NFL Draft Profile: Daniel Barker, Tight End, Illinois Fighting Illini

CHAMPAIGN, Ill. — When asked a question about his expectations for an increasingly stagnant offense, 

Bret Bielema followed a winding path through his entire offense. The Illinois head coach's words provided a bookmark at the tight end position.

An important thing to note is that when Bielema talks about tight ends, it’s worth listening. He’s developed six into NFL Draft picks, including

Hunter Henry , who just signed a three-year, $37.5 million deal with the New England Patriots. So as he got to describing

Luke Ford , who in 2018 was the No. 1 recruit in the entire state of Illinois and has the 6-foot-6, 260-pound profile to be a mammoth at the position, his effusive praise was enough for anyone to make a mental (or physical) note.

Luke Ford probably just played the most complete game as a tight end since I’ve been with him,” Bielema said on Monday after Illinois’ 13-9 loss to Purdue where the offense was held out of the end zone. “Also, I’ve had a lot of good tight ends in the past, this kid is playing some pretty good football right now. Unfortunately, it’s not a win. But people that watch and understand that position, when you watch 82 play, you’re going to be like, ‘OK, I get it.’ And it’s been a process between he and I to get to where we are.”

Ford had one catch for 18 yards against Purdue and has three grabs for 27 yards in his last four games. It stands to reason that he could help ignite a stagnant offense, but he’s been targeted just nine times this season and has six catches for 57 yards and a touchdown.

What Bielema was likely talking about was Ford’s blocking ability, a trait that stood out when he was a highly-coveted recruit out of Carterville (Ill.) High School — and committed to Bielema at Arkansas before decommitting and heading to Georgia. On Saturday against Purdue, Ford was part of a collective effort to slow down lodestar defensive end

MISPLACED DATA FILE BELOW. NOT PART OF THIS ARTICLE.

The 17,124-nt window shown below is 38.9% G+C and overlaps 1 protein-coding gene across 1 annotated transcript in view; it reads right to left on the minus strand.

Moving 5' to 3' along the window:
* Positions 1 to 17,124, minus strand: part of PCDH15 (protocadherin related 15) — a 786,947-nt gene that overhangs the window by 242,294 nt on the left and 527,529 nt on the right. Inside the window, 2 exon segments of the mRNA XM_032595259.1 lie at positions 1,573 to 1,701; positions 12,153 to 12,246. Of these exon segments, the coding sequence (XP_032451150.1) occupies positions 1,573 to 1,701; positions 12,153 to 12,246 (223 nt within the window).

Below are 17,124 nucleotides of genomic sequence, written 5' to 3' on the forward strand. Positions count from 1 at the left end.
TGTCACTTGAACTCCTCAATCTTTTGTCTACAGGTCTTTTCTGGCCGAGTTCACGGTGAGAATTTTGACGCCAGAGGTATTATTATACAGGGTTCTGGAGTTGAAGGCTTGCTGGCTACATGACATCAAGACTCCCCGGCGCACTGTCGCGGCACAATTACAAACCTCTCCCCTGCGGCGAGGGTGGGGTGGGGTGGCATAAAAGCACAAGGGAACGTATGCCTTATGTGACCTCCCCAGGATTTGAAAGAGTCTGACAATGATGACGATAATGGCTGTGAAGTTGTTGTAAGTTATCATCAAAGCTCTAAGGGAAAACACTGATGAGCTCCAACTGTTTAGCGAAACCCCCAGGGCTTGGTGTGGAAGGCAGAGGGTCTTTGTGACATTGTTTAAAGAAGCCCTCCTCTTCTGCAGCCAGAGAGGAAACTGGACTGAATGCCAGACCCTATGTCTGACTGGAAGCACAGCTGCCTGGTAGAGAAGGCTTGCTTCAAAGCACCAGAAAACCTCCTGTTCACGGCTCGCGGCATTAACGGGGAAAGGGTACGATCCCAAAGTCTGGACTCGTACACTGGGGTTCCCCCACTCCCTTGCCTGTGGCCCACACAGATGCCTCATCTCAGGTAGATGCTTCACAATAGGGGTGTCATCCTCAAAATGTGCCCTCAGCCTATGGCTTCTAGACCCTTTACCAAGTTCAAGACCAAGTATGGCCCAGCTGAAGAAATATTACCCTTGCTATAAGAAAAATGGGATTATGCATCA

George Karlaftis  from wrecking the game like a bulldozer through a straw house. Ford held his own against Karlaftis and helped keep him in check (one strip-sack) to at least give the Illini (1-4, 1-2 Big Ten) a hope and a prayer to muster enough offense to snap what was once a three-game losing streak that has ballooned to four.

“Just a lot of preparation during the week,” Ford said. “I had a lot of pressure on me to be able to maintain him, block him. It just shows that coaches trusted me to go out there and do that. I believe that having that pressure is a privilege. I just had a good week and mentally prepared for him and went out there and gave it my all against him. He’s a helluva player and he’s going to be really great in the league next year.”

If Ford has any frustration about his role as a pass-catcher in the offense, he’s not showing or saying it. Instead, he’s leaning into Bielema and the coaching staff and completing the task at hand; on Saturday, that was primarily as a blocker.

“That’s my role right now,” Ford said. “I’ve got to just accept that. Whatever they ask me to do, I’m going to do it. I’m going to give it my all doing that and whatever that be, receiving or blocking, whichever one that is, I’m going to go out there and do my job.”

After an offseason of plenty of expectations to get the tight ends involved, Illinois’ two primary players at the position, Ford and

Daniel Barker , have combined for 14 catches, 147 yards and three touchdowns in five games this season, though offensive coordinator